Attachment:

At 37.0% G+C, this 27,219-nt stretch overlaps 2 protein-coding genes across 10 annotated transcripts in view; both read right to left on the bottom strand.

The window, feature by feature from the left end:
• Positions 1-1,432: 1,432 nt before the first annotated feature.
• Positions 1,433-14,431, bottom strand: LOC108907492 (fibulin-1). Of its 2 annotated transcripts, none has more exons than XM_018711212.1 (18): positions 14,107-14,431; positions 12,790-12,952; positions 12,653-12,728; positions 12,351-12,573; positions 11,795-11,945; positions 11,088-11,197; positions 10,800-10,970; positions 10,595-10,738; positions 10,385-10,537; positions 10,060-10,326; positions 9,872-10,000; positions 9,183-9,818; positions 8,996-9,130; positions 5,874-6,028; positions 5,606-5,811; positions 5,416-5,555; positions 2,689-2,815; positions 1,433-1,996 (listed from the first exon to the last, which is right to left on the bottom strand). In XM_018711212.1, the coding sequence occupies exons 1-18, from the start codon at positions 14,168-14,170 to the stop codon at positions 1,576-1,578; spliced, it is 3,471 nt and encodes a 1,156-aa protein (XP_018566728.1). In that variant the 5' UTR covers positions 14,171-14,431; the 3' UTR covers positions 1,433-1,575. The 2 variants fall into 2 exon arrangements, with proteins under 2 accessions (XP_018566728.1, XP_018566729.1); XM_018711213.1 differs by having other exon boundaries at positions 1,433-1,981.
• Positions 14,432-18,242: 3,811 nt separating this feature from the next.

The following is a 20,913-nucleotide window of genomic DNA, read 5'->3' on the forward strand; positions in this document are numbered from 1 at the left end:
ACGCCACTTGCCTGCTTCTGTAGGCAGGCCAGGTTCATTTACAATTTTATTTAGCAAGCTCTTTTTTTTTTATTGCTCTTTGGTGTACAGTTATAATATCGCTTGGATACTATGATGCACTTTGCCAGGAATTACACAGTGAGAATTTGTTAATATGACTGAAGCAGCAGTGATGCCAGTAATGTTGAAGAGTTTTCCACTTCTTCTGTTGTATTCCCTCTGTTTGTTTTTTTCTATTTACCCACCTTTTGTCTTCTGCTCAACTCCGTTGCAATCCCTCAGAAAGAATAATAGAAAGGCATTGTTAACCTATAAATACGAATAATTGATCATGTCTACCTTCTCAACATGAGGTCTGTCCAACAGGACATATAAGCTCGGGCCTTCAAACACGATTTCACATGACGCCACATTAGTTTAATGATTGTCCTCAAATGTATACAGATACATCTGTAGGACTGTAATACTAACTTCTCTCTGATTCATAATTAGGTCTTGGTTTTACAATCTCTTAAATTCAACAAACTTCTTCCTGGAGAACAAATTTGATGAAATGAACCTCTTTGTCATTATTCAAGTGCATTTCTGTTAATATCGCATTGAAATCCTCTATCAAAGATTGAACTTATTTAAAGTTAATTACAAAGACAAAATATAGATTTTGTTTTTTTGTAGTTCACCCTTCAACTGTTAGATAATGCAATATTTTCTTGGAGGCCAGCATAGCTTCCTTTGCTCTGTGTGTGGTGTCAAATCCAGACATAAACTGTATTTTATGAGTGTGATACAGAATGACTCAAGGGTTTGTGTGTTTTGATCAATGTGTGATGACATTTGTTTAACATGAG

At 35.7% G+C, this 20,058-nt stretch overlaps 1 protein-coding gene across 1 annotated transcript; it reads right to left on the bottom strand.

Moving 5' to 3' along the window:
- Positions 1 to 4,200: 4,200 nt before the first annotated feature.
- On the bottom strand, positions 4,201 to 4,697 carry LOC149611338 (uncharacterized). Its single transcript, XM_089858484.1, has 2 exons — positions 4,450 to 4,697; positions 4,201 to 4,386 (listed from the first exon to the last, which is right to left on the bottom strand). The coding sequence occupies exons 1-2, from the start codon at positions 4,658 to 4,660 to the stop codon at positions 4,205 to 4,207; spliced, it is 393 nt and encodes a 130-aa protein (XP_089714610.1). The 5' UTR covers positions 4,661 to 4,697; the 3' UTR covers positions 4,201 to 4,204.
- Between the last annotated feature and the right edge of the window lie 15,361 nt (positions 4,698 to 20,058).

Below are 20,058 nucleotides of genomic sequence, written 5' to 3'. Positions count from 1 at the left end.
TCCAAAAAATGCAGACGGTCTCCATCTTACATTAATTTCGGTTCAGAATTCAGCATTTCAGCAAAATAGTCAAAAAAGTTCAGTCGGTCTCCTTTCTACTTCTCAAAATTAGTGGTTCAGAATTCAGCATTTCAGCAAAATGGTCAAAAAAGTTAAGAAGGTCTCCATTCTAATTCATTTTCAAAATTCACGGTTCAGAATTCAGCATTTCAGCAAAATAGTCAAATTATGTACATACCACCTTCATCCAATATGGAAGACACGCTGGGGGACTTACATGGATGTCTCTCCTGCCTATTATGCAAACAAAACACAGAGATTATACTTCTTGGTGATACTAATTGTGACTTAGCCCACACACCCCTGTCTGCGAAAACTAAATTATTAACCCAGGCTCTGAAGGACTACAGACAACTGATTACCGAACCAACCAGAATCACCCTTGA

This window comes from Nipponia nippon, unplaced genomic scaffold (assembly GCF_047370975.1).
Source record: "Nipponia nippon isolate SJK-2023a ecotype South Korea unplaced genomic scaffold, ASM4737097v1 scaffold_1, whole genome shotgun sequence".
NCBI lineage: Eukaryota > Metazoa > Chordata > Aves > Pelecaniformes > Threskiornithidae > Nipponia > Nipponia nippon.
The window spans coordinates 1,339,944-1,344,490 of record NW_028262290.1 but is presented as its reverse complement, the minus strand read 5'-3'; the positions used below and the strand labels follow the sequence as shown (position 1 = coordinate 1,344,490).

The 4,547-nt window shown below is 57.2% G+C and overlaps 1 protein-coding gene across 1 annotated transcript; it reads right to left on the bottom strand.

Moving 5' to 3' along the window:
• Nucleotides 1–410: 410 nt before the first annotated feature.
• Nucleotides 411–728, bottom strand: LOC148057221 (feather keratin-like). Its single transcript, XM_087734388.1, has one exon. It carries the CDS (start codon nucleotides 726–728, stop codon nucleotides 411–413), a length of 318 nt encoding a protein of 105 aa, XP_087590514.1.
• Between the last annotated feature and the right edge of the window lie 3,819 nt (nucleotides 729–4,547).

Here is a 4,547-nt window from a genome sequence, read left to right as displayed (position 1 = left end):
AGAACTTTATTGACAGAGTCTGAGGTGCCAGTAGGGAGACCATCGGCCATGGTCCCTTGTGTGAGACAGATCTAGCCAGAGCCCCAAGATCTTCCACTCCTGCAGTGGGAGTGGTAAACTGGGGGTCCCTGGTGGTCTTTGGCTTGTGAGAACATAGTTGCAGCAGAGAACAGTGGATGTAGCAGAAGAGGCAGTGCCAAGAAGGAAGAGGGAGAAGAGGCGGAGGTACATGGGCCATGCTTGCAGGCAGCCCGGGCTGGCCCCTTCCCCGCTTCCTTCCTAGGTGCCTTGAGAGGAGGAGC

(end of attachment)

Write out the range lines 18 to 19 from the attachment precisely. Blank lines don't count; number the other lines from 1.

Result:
The window spans coordinates 1,339,944-1,344,490 of record NW_028262290.1 but is presented as its reverse complement, the minus strand read 5'-3'; the positions used below and the strand labels follow the sequence as shown (position 1 = coordinate 1,344,490).

The 4,547-nt window shown below is 57.2% G+C and overlaps 1 protein-coding gene across 1 annotated transcript; it reads right to left on the bottom strand.